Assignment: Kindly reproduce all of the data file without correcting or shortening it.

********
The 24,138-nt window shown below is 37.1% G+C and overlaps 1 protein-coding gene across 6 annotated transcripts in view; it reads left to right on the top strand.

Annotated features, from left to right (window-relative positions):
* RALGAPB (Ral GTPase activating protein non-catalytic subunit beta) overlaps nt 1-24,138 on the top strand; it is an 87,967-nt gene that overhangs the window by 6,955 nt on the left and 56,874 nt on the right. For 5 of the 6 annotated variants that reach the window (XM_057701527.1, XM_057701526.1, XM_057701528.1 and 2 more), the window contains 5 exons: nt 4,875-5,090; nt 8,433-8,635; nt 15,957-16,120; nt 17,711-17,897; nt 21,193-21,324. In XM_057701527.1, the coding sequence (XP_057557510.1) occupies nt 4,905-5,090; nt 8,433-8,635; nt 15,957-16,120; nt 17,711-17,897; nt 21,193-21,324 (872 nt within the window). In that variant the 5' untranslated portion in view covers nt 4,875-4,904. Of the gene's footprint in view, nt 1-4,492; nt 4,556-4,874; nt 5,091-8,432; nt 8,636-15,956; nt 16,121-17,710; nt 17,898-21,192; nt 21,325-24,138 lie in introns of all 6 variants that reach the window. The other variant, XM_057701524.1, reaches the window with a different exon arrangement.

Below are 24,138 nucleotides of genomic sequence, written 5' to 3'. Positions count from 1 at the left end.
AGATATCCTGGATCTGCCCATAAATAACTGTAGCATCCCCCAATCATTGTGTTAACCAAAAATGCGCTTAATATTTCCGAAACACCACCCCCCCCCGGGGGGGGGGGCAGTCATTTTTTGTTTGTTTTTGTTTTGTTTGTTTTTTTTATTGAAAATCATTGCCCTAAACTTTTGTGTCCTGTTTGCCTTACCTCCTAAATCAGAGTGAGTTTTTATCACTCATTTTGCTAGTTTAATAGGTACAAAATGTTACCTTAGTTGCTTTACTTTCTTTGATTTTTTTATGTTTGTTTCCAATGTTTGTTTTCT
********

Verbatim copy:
The 24,138-nt window shown below is 37.1% G+C and overlaps 1 protein-coding gene across 6 annotated transcripts in view; it reads left to right on the top strand.

Annotated features, from left to right (window-relative positions):
* RALGAPB (Ral GTPase activating protein non-catalytic subunit beta) overlaps nt 1-24,138 on the top strand; it is an 87,967-nt gene that overhangs the window by 6,955 nt on the left and 56,874 nt on the right. For 5 of the 6 annotated variants that reach the window (XM_057701527.1, XM_057701526.1, XM_057701528.1 and 2 more), the window contains 5 exons: nt 4,875-5,090; nt 8,433-8,635; nt 15,957-16,120; nt 17,711-17,897; nt 21,193-21,324. In XM_057701527.1, the coding sequence (XP_057557510.1) occupies nt 4,905-5,090; nt 8,433-8,635; nt 15,957-16,120; nt 17,711-17,897; nt 21,193-21,324 (872 nt within the window). In that variant the 5' untranslated portion in view covers nt 4,875-4,904. Of the gene's footprint in view, nt 1-4,492; nt 4,556-4,874; nt 5,091-8,432; nt 8,636-15,956; nt 16,121-17,710; nt 17,898-21,192; nt 21,325-24,138 lie in introns of all 6 variants that reach the window. The other variant, XM_057701524.1, reaches the window with a different exon arrangement.

Below are 24,138 nucleotides of genomic sequence, written 5' to 3'. Positions count from 1 at the left end.
AGATATCCTGGATCTGCCCATAAATAACTGTAGCATCCCCCAATCATTGTGTTAACCAAAAATGCGCTTAATATTTCCGAAACACCACCCCCCCCCGGGGGGGGGGGCAGTCATTTTTTGTTTGTTTTTGTTTTGTTTGTTTTTTTTATTGAAAATCATTGCCCTAAACTTTTGTGTCCTGTTTGCCTTACCTCCTAAATCAGAGTGAGTTTTTATCACTCATTTTGCTAGTTTAATAGGTACAAAATGTTACCTTAGTTGCTTTACTTTCTTTGATTTTTTTATGTTTGTTTCCAATGTTTGTTTTCT